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Forget homi! creolization, omogéneia, and the Greek diaspora

Stewart, C; (2006) Forget homi! creolization, omogéneia, and the Greek diaspora. Diaspora , 15 (1) pp. 61-88.

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Abstract

An early colonial model of creolization asked whether migrants to the New World underwent such drastic denaturing as to no longer be considered trustworthy compatriots. Homelands and their overseas colonies actively debated the moral meaning of change. In this essay, this structural model of creolization is applied to understand the relationship between the Greek state and its diaspora in the United States. That relationship has been governed by the ethnonationalist concept of omogéneia, which means "of the same génos or ancestry" but also "homogeneity." In the twentieth century, omogeneis referred mainly to ethnic Greeks born and raised abroad and not possessing Greek citizenship. The idea of ethnic homogeneity became increasingly hard to sustain as Greek-Americans lost linguistic and cultural competence. The structural model of creolization guides the exploration of Greek homeland-diaspora negotiations of cultural and linguistic change in the American case. Greek-Americans are both ethnic Americans and diaspora Greeks at the same time. Although hybridity and creolization have been held up in postcolonial studies (e.g., Homi Bhabha) as productive of creative political agency, this study reveals a troubled dimension of creolization in the Greek diaspora. Omogéneia has implicitly become an othering term for those who are not linguistically and culturally competent according to homeland models and standards. A word that initially extended a welcome to ethnic Greeks left behind in Ottoman lands at independence in 1832 is now crumbling under the weight of its own contradictions. © 2010 Diaspora: a journal of transnational studies.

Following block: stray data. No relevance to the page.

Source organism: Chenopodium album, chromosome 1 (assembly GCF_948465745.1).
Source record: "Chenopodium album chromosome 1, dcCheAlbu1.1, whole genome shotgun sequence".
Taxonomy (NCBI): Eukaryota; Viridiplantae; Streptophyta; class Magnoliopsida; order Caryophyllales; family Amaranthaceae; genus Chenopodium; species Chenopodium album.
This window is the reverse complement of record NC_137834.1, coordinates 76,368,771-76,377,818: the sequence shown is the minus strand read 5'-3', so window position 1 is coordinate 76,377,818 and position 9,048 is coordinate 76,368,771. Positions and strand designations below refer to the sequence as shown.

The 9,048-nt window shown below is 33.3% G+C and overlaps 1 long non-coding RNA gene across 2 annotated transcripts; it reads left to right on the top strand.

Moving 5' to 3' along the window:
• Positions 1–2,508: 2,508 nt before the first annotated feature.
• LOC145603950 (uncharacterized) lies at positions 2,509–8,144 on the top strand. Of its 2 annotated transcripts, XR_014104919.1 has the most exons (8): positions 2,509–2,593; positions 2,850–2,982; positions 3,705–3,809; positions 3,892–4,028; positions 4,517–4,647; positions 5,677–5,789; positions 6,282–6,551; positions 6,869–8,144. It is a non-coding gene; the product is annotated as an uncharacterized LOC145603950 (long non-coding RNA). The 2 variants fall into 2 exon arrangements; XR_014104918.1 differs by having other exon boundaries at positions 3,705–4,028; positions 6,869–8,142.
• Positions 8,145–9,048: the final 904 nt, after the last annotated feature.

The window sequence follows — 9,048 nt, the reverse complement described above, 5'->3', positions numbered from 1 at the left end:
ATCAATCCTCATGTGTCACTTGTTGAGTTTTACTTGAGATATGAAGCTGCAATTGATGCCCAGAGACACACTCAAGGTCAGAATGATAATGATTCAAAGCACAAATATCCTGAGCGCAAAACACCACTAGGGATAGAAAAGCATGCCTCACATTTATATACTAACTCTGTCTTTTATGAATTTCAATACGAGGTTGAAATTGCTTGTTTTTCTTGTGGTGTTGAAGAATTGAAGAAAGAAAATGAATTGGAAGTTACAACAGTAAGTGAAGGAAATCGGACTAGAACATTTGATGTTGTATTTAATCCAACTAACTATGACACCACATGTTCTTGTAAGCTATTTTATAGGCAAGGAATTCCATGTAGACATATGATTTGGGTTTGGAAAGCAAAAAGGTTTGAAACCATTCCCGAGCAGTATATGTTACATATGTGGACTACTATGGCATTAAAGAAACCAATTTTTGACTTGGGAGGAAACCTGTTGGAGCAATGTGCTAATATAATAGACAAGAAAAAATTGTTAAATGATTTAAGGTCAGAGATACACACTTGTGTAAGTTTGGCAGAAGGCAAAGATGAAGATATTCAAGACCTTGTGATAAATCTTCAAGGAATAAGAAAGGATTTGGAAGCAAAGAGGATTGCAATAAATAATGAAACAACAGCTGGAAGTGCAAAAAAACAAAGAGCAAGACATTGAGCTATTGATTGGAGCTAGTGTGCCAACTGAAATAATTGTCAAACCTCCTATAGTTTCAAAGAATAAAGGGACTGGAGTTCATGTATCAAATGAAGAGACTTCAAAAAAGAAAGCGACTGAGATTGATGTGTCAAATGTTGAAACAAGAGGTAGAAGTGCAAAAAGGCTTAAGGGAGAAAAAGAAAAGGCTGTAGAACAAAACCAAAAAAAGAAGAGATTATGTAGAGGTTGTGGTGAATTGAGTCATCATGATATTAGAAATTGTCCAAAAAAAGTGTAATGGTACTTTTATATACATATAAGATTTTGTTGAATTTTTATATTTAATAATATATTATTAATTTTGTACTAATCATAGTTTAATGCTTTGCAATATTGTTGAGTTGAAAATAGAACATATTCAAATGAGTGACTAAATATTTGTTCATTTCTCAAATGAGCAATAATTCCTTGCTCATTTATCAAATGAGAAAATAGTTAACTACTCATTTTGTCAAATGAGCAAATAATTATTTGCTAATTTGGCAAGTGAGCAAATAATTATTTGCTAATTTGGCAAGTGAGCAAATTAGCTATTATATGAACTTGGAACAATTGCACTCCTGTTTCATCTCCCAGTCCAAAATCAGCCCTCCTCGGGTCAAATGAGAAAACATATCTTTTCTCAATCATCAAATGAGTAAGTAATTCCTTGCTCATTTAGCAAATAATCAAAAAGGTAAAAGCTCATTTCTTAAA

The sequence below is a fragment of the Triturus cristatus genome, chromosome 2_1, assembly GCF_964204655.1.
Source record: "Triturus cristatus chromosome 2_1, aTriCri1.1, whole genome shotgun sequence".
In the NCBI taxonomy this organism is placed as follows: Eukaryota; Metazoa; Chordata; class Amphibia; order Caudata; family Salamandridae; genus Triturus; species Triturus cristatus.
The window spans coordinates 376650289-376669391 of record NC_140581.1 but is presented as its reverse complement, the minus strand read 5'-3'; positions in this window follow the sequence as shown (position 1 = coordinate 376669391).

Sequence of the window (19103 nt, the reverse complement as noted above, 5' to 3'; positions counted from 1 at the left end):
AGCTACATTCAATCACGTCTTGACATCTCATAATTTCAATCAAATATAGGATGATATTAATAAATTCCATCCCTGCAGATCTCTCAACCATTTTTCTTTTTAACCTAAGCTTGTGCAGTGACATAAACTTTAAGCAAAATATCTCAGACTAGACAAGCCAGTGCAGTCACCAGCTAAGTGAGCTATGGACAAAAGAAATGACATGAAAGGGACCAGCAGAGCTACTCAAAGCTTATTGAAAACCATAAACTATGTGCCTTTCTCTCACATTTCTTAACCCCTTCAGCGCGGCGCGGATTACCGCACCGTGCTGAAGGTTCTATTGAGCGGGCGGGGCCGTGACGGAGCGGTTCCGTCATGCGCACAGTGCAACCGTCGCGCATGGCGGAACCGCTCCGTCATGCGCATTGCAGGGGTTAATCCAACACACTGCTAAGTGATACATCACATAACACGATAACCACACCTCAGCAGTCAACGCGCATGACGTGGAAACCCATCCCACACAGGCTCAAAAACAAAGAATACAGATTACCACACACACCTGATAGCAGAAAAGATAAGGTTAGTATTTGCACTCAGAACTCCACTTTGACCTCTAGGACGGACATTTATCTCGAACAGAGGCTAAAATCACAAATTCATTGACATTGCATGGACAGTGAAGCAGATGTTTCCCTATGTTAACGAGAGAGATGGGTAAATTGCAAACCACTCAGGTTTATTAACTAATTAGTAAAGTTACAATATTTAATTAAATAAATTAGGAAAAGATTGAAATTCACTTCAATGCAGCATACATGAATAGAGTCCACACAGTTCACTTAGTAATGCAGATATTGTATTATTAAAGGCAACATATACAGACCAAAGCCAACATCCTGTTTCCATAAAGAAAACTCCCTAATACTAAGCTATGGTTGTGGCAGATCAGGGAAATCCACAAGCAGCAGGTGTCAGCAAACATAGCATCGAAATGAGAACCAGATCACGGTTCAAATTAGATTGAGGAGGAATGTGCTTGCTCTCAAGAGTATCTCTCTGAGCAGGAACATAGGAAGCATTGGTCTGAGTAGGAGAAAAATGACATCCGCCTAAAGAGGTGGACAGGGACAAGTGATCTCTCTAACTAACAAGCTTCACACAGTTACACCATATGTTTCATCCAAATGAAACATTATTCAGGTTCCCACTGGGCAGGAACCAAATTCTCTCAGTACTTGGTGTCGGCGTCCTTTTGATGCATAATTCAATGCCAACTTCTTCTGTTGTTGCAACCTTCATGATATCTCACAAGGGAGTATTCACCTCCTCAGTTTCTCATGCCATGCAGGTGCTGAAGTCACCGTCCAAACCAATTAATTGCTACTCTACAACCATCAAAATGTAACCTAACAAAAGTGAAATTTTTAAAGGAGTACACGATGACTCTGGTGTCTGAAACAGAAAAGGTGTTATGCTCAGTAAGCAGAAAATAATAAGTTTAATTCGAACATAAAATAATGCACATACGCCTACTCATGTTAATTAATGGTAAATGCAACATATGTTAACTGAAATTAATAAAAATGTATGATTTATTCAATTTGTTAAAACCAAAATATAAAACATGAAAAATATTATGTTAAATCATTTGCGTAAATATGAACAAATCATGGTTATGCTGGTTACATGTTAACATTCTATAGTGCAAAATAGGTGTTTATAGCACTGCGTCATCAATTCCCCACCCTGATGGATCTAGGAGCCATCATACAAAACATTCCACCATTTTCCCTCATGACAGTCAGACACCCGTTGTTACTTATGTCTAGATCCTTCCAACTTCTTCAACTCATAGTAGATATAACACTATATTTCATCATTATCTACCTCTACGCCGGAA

Type: Article
Title: Forget homi! creolization, omogéneia, and the Greek diaspora
UCL classification: UCL > School of Arts and Social Sciences > Faculty of Social and Historical Sciences
UCL > School of Arts and Social Sciences > Faculty of Social and Historical Sciences > Anthropology
URI: http://discovery.ucl.ac.uk/id/eprint/81448
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